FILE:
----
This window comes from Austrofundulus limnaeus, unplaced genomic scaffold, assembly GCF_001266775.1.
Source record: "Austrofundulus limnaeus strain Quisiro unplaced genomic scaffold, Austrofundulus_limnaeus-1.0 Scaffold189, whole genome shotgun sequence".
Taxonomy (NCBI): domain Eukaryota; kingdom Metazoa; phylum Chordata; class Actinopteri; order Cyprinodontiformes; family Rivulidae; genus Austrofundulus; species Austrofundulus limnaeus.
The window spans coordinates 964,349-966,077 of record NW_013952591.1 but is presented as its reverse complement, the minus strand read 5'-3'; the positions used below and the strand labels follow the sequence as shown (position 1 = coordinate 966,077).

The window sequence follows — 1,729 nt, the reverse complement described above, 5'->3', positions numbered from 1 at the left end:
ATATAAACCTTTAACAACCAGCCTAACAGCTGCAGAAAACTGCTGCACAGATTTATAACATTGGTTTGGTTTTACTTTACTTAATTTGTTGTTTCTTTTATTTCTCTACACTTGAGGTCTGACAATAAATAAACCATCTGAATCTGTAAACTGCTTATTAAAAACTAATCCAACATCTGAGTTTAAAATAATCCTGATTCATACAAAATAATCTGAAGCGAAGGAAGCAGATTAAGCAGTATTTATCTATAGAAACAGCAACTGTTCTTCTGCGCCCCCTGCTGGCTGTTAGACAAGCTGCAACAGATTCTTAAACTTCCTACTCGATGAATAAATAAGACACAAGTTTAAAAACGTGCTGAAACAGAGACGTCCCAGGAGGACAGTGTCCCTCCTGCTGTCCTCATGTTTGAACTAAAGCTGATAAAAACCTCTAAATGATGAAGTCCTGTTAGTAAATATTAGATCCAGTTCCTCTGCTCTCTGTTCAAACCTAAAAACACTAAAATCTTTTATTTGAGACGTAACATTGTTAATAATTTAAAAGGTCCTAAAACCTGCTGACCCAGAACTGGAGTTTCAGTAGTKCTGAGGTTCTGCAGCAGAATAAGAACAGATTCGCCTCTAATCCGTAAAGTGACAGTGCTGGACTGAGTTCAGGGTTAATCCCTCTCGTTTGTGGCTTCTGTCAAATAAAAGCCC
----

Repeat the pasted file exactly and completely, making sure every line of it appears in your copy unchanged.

This window comes from Austrofundulus limnaeus, unplaced genomic scaffold, assembly GCF_001266775.1.
Source record: "Austrofundulus limnaeus strain Quisiro unplaced genomic scaffold, Austrofundulus_limnaeus-1.0 Scaffold189, whole genome shotgun sequence".
Taxonomy (NCBI): domain Eukaryota; kingdom Metazoa; phylum Chordata; class Actinopteri; order Cyprinodontiformes; family Rivulidae; genus Austrofundulus; species Austrofundulus limnaeus.
The window spans coordinates 964,349-966,077 of record NW_013952591.1 but is presented as its reverse complement, the minus strand read 5'-3'; the positions used below and the strand labels follow the sequence as shown (position 1 = coordinate 966,077).

The window sequence follows — 1,729 nt, the reverse complement described above, 5'->3', positions numbered from 1 at the left end:
ATATAAACCTTTAACAACCAGCCTAACAGCTGCAGAAAACTGCTGCACAGATTTATAACATTGGTTTGGTTTTACTTTACTTAATTTGTTGTTTCTTTTATTTCTCTACACTTGAGGTCTGACAATAAATAAACCATCTGAATCTGTAAACTGCTTATTAAAAACTAATCCAACATCTGAGTTTAAAATAATCCTGATTCATACAAAATAATCTGAAGCGAAGGAAGCAGATTAAGCAGTATTTATCTATAGAAACAGCAACTGTTCTTCTGCGCCCCCTGCTGGCTGTTAGACAAGCTGCAACAGATTCTTAAACTTCCTACTCGATGAATAAATAAGACACAAGTTTAAAAACGTGCTGAAACAGAGACGTCCCAGGAGGACAGTGTCCCTCCTGCTGTCCTCATGTTTGAACTAAAGCTGATAAAAACCTCTAAATGATGAAGTCCTGTTAGTAAATATTAGATCCAGTTCCTCTGCTCTCTGTTCAAACCTAAAAACACTAAAATCTTTTATTTGAGACGTAACATTGTTAATAATTTAAAAGGTCCTAAAACCTGCTGACCCAGAACTGGAGTTTCAGTAGTKCTGAGGTTCTGCAGCAGAATAAGAACAGATTCGCCTCTAATCCGTAAAGTGACAGTGCTGGACTGAGTTCAGGGTTAATCCCTCTCGTTTGTGGCTTCTGTCAAATAAAAGCCC